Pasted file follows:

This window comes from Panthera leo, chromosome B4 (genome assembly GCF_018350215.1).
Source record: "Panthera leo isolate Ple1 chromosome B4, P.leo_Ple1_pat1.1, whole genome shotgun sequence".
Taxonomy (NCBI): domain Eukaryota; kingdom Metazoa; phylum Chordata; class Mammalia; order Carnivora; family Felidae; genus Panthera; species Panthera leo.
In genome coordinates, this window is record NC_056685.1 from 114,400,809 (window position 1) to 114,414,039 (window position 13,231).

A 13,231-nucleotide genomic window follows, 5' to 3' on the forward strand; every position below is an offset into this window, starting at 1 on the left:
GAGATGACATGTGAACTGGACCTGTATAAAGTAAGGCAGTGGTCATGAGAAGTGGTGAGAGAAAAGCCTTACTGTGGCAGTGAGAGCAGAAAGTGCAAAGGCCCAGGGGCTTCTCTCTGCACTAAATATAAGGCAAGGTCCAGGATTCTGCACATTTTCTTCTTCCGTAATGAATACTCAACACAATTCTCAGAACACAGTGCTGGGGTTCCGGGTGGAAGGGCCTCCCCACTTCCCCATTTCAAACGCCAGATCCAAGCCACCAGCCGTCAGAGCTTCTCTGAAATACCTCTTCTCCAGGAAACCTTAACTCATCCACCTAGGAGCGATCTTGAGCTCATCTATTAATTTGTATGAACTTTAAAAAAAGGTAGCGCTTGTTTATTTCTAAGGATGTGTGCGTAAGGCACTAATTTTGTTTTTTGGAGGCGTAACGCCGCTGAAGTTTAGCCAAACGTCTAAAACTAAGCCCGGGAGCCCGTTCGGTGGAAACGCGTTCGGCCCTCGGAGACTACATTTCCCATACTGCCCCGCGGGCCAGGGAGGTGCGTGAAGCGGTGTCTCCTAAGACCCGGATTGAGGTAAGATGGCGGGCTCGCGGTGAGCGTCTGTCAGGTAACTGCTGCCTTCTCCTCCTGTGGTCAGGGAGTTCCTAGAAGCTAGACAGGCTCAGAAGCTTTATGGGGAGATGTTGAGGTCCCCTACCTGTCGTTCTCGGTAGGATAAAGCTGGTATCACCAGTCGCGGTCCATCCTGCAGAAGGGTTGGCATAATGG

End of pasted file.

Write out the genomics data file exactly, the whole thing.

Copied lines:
This window comes from Panthera leo, chromosome B4 (genome assembly GCF_018350215.1).
Source record: "Panthera leo isolate Ple1 chromosome B4, P.leo_Ple1_pat1.1, whole genome shotgun sequence".
Taxonomy (NCBI): domain Eukaryota; kingdom Metazoa; phylum Chordata; class Mammalia; order Carnivora; family Felidae; genus Panthera; species Panthera leo.
In genome coordinates, this window is record NC_056685.1 from 114,400,809 (window position 1) to 114,414,039 (window position 13,231).

A 13,231-nucleotide genomic window follows, 5' to 3' on the forward strand; every position below is an offset into this window, starting at 1 on the left:
GAGATGACATGTGAACTGGACCTGTATAAAGTAAGGCAGTGGTCATGAGAAGTGGTGAGAGAAAAGCCTTACTGTGGCAGTGAGAGCAGAAAGTGCAAAGGCCCAGGGGCTTCTCTCTGCACTAAATATAAGGCAAGGTCCAGGATTCTGCACATTTTCTTCTTCCGTAATGAATACTCAACACAATTCTCAGAACACAGTGCTGGGGTTCCGGGTGGAAGGGCCTCCCCACTTCCCCATTTCAAACGCCAGATCCAAGCCACCAGCCGTCAGAGCTTCTCTGAAATACCTCTTCTCCAGGAAACCTTAACTCATCCACCTAGGAGCGATCTTGAGCTCATCTATTAATTTGTATGAACTTTAAAAAAAGGTAGCGCTTGTTTATTTCTAAGGATGTGTGCGTAAGGCACTAATTTTGTTTTTTGGAGGCGTAACGCCGCTGAAGTTTAGCCAAACGTCTAAAACTAAGCCCGGGAGCCCGTTCGGTGGAAACGCGTTCGGCCCTCGGAGACTACATTTCCCATACTGCCCCGCGGGCCAGGGAGGTGCGTGAAGCGGTGTCTCCTAAGACCCGGATTGAGGTAAGATGGCGGGCTCGCGGTGAGCGTCTGTCAGGTAACTGCTGCCTTCTCCTCCTGTGGTCAGGGAGTTCCTAGAAGCTAGACAGGCTCAGAAGCTTTATGGGGAGATGTTGAGGTCCCCTACCTGTCGTTCTCGGTAGGATAAAGCTGGTATCACCAGTCGCGGTCCATCCTGCAGAAGGGTTGGCATAATGG